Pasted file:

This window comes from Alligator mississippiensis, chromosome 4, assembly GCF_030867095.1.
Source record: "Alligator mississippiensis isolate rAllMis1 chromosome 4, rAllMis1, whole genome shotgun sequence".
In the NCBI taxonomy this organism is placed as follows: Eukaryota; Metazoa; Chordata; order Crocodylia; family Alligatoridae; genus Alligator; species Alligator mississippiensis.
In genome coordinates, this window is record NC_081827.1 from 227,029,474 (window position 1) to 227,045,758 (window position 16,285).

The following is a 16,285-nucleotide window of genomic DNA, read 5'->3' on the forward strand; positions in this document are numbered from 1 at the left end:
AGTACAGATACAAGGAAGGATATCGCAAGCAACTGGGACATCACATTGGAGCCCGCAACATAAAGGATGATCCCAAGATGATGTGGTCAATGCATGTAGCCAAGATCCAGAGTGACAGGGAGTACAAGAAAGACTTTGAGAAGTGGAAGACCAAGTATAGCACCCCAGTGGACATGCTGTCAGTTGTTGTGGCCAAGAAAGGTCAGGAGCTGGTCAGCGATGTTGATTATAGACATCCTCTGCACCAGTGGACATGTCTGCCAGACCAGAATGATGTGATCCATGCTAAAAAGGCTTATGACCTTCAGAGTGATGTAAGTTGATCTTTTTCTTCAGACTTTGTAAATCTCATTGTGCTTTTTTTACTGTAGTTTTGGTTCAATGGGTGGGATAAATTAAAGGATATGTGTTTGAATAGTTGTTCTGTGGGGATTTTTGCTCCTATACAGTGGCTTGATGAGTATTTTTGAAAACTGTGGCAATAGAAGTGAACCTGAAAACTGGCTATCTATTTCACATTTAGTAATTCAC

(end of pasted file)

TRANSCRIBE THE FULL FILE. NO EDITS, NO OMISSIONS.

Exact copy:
This window comes from Alligator mississippiensis, chromosome 4, assembly GCF_030867095.1.
Source record: "Alligator mississippiensis isolate rAllMis1 chromosome 4, rAllMis1, whole genome shotgun sequence".
In the NCBI taxonomy this organism is placed as follows: Eukaryota; Metazoa; Chordata; order Crocodylia; family Alligatoridae; genus Alligator; species Alligator mississippiensis.
In genome coordinates, this window is record NC_081827.1 from 227,029,474 (window position 1) to 227,045,758 (window position 16,285).

The following is a 16,285-nucleotide window of genomic DNA, read 5'->3' on the forward strand; positions in this document are numbered from 1 at the left end:
AGTACAGATACAAGGAAGGATATCGCAAGCAACTGGGACATCACATTGGAGCCCGCAACATAAAGGATGATCCCAAGATGATGTGGTCAATGCATGTAGCCAAGATCCAGAGTGACAGGGAGTACAAGAAAGACTTTGAGAAGTGGAAGACCAAGTATAGCACCCCAGTGGACATGCTGTCAGTTGTTGTGGCCAAGAAAGGTCAGGAGCTGGTCAGCGATGTTGATTATAGACATCCTCTGCACCAGTGGACATGTCTGCCAGACCAGAATGATGTGATCCATGCTAAAAAGGCTTATGACCTTCAGAGTGATGTAAGTTGATCTTTTTCTTCAGACTTTGTAAATCTCATTGTGCTTTTTTTACTGTAGTTTTGGTTCAATGGGTGGGATAAATTAAAGGATATGTGTTTGAATAGTTGTTCTGTGGGGATTTTTGCTCCTATACAGTGGCTTGATGAGTATTTTTGAAAACTGTGGCAATAGAAGTGAACCTGAAAACTGGCTATCTATTTCACATTTAGTAATTCAC